Brewers: 5 Top Prospects Who Didn’t Live Up To The Hype

MARYVALE, AZ - FEBRUARY 23: Hunter Morris #25 of the Milwaukee Brewers poses for a portrait on photo day at the Milwaukee Brewers Spring Training Complex in Maryvale, Arizona on February 23, 2014. (Photo by Rob Tringali/Getty Images)
MARYVALE, AZ - FEBRUARY 23: Hunter Morris #25 of the Milwaukee Brewers poses for a portrait on photo day at the Milwaukee Brewers Spring Training Complex in Maryvale, Arizona on February 23, 2014. (Photo by Rob Tringali/Getty Images) /
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MIAMI, FLORIDA – SEPTEMBER 11: Tyrone Taylor #12 of the Milwaukee Brewers looks on against the Miami Marlins at Marlins Park on September 11, 2019 in Miami, Florida. (Photo by Michael Reaves/Getty Images) /

4. Tyrone Taylor

In the 2014 edition of MLB’s Prospect Watch, Tyrone Taylor was the Milwaukee Brewers top minor league prospect, and he had reached Double-A that season. It took him until September 2019 to make his major league debut.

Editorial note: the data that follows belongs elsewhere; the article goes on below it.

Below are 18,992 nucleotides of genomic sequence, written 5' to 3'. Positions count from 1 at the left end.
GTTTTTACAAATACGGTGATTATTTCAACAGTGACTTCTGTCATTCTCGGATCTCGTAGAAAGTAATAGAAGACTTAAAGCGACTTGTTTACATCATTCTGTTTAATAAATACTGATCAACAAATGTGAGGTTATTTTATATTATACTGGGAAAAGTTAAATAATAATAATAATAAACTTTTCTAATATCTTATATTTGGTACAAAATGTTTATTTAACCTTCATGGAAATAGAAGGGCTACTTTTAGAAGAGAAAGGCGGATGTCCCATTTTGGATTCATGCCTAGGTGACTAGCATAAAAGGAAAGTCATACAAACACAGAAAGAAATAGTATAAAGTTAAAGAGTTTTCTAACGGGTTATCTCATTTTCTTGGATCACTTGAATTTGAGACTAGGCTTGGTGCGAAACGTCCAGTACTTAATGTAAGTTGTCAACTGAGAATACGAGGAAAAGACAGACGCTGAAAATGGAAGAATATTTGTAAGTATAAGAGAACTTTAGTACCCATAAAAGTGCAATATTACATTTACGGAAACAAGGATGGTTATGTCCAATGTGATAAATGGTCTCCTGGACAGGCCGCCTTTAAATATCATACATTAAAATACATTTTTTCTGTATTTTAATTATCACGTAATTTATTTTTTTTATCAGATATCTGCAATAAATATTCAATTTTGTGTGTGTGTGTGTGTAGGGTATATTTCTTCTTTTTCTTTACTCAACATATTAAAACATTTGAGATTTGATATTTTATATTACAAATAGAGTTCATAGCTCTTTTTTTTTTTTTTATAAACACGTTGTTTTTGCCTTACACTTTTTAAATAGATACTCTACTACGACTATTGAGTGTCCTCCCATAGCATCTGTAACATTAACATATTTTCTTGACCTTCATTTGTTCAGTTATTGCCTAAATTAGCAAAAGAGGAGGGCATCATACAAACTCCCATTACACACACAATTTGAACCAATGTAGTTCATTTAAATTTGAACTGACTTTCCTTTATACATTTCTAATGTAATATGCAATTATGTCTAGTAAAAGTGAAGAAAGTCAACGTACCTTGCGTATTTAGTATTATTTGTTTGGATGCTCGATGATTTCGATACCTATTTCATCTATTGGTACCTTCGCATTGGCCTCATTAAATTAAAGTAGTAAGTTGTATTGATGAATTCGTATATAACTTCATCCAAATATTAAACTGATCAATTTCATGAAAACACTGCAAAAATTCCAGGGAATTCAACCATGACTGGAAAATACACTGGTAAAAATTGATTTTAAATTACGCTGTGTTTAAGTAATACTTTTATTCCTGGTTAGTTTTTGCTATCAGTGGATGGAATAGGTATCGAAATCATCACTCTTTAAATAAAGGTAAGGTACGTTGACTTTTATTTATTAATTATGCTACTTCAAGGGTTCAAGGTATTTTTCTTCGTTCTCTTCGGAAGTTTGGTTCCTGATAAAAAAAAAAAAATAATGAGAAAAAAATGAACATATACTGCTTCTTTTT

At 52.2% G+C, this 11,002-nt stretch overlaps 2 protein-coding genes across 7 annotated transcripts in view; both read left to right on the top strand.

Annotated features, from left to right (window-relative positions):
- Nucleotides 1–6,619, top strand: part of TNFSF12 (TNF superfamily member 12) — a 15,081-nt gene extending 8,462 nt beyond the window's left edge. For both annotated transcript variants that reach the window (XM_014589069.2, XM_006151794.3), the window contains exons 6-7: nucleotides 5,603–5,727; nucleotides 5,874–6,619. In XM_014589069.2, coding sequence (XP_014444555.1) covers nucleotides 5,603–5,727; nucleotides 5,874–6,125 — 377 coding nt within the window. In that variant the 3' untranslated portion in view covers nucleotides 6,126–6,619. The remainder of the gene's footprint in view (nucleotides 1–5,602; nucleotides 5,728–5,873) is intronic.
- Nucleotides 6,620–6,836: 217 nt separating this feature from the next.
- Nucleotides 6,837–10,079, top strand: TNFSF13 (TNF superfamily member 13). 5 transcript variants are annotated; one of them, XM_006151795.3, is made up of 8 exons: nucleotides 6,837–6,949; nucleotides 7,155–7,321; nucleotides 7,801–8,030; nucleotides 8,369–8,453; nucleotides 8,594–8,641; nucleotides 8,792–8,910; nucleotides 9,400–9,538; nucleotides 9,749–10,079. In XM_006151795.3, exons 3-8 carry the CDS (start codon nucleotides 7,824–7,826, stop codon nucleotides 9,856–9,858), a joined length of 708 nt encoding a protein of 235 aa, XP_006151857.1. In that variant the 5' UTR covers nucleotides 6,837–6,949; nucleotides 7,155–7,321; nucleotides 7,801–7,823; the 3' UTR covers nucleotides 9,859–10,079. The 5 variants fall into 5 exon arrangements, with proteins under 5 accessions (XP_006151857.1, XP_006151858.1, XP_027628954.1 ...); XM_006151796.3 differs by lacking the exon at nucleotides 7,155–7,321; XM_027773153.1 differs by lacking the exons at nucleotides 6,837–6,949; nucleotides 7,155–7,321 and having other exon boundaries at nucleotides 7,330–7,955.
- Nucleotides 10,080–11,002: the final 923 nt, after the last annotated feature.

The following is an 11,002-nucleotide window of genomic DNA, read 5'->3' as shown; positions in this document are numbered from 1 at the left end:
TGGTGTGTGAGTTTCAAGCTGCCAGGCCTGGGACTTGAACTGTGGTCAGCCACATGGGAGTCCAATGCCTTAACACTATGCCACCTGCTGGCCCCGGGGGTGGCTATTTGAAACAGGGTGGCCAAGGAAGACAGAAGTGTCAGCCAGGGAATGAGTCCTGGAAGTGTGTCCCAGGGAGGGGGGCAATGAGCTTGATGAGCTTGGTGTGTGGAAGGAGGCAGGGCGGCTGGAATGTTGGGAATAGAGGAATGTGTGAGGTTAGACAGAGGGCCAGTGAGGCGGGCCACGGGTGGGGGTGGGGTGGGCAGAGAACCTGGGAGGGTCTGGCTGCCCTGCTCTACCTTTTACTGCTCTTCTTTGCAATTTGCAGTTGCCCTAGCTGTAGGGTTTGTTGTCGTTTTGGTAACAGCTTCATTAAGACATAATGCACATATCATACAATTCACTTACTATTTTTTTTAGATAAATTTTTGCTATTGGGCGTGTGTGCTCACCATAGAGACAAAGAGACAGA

Taylor spent the next three years in Double-A and didn’t really get much traction as his batting average dropped down to .260 and then to .232. In 2017, injuries limited Taylor to just 32 games.

Finally getting up to Triple-A in 2018, Taylor had some improved offensive numbers as his power finally arrived, hitting 20 home runs with a .278 batting average, although this was Colorado Springs, so that needed to be taken with a grain of salt. His previous season high in home runs was nine, and that was in 2016.

Taylor had a pedigree of an above-average hitter that found ways to get on base and then use his speed to steal bags, but he hasn’t been able to quite put it all together. Now 26 years old, Taylor isn’t yet too old to find success, but his days as a prospect are probably behind him. By now, after eight years in the farm system, the Brewers know what they have in Taylor, and he could, at best, serve as a backup outfielder.

Taylor is currently the sixth outfielder on the depth chart, behind Avisail Garcia and Ben Gamel for the reserve spots.

For being a second round pick, and vaulting up to Double-A as quickly as he did, Taylor should be a big league regular by now, but instead he’s fighting for a 40 man roster spot and will start the 2020 season, whenever it does start, in Triple-A.

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